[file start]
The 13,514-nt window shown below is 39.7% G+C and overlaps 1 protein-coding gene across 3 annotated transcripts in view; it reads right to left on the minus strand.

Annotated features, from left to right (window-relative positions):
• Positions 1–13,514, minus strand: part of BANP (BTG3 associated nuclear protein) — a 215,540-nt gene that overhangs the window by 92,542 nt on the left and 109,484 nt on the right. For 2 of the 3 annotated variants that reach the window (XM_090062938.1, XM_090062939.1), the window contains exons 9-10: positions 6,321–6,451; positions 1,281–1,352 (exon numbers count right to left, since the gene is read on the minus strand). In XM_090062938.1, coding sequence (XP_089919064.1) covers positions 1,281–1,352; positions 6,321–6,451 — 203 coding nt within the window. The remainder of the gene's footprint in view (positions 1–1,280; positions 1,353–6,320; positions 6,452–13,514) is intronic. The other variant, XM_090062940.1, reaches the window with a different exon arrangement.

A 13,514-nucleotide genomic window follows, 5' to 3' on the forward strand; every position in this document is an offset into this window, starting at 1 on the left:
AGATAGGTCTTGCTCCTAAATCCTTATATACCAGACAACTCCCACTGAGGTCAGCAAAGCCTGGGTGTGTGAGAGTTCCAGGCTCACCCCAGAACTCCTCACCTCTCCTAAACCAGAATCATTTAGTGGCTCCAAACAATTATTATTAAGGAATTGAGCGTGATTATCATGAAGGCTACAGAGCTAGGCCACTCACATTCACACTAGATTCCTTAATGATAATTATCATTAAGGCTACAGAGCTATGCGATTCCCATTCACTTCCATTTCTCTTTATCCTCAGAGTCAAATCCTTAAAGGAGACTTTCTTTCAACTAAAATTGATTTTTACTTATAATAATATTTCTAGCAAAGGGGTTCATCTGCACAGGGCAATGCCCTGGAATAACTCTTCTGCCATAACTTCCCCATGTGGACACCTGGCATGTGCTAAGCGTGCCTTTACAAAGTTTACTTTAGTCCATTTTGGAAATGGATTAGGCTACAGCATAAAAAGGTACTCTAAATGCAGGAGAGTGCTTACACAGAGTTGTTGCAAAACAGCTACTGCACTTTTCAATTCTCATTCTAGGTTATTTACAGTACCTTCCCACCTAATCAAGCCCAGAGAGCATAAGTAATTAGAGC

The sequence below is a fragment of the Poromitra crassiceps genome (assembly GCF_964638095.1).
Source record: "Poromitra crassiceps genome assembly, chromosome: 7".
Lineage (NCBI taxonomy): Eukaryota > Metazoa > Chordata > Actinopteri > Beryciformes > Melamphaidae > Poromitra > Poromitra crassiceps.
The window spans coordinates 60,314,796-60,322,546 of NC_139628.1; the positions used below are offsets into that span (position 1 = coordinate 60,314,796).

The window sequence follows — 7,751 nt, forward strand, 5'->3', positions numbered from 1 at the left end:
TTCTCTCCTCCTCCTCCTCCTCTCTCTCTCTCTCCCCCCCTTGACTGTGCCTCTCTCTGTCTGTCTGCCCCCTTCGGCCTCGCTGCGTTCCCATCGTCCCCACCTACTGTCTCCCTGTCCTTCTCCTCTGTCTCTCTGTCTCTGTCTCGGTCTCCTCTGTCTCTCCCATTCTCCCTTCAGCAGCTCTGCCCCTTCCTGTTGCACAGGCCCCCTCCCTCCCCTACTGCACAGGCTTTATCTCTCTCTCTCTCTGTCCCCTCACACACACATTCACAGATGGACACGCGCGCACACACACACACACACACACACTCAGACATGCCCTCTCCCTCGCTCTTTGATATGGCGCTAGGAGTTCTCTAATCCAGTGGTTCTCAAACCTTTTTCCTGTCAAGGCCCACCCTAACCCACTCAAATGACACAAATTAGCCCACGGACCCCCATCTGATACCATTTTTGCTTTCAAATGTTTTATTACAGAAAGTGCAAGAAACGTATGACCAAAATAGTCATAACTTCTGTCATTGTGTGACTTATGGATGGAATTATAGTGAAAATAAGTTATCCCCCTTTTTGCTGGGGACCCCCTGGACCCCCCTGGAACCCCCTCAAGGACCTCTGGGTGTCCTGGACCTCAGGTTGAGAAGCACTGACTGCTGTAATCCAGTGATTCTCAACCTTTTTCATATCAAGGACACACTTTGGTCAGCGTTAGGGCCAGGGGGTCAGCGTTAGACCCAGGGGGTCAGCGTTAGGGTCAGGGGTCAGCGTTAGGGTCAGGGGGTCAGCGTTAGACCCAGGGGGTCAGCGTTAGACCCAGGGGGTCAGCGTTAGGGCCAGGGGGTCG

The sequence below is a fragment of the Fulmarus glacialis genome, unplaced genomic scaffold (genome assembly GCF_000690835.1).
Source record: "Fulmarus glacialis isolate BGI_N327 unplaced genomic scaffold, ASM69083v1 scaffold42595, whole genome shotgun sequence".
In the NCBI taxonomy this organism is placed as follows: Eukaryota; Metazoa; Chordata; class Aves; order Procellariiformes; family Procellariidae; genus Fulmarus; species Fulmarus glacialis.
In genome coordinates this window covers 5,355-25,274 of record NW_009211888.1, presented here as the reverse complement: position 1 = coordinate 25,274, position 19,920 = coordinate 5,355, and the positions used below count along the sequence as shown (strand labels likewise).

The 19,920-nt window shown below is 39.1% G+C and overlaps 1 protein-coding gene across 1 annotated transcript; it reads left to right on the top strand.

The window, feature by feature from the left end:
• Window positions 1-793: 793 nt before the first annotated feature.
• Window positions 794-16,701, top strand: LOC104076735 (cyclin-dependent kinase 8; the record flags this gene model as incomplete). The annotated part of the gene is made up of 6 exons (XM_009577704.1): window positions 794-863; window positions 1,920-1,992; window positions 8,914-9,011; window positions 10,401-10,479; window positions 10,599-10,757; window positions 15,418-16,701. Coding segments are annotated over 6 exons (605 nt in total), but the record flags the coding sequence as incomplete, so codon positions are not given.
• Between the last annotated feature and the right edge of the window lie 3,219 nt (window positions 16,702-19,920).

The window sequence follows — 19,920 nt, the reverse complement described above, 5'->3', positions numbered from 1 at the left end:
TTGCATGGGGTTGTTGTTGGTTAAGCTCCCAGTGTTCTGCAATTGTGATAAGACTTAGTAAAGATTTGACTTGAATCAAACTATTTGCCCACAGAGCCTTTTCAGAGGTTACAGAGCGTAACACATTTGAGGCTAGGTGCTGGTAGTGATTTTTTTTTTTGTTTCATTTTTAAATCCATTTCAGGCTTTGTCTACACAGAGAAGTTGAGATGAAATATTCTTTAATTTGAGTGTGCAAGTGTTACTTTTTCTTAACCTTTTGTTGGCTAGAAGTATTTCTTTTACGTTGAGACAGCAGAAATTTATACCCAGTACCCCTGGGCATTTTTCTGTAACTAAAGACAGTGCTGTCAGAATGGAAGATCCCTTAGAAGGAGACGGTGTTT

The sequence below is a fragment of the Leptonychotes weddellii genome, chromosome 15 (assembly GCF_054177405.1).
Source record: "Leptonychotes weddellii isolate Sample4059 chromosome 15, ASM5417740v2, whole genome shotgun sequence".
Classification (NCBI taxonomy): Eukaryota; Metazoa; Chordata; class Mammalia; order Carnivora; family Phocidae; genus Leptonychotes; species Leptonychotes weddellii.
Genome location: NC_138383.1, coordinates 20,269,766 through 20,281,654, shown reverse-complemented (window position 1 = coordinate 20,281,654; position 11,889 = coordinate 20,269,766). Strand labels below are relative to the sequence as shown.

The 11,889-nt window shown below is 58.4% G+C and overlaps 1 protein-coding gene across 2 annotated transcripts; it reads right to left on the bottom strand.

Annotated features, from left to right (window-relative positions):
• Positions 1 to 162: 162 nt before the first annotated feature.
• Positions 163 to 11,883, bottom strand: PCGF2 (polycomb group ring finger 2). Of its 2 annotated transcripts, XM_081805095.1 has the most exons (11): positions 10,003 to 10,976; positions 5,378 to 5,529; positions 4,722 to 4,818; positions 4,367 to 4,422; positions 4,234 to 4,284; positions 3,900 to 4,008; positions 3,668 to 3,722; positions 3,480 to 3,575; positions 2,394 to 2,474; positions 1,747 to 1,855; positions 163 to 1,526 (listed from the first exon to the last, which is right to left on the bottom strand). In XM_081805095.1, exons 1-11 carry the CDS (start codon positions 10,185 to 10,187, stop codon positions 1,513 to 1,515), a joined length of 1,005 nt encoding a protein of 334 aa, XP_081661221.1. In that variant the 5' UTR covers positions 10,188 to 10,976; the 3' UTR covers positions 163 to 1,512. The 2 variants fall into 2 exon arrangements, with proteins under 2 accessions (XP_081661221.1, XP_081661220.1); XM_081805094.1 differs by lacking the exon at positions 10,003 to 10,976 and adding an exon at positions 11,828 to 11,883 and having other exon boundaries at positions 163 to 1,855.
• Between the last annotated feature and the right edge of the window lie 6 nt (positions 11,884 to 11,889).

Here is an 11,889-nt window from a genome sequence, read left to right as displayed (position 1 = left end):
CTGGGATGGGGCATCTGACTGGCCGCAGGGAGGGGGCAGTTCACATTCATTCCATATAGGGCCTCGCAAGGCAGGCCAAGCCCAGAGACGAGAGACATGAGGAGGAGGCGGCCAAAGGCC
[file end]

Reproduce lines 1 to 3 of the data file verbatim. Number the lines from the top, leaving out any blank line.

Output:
The 13,514-nt window shown below is 39.7% G+C and overlaps 1 protein-coding gene across 3 annotated transcripts in view; it reads right to left on the minus strand.

Annotated features, from left to right (window-relative positions):
• Positions 1–13,514, minus strand: part of BANP (BTG3 associated nuclear protein) — a 215,540-nt gene that overhangs the window by 92,542 nt on the left and 109,484 nt on the right. For 2 of the 3 annotated variants that reach the window (XM_090062938.1, XM_090062939.1), the window contains exons 9-10: positions 6,321–6,451; positions 1,281–1,352 (exon numbers count right to left, since the gene is read on the minus strand). In XM_090062938.1, coding sequence (XP_089919064.1) covers positions 1,281–1,352; positions 6,321–6,451 — 203 coding nt within the window. The remainder of the gene's footprint in view (positions 1–1,280; positions 1,353–6,320; positions 6,452–13,514) is intronic. The other variant, XM_090062940.1, reaches the window with a different exon arrangement.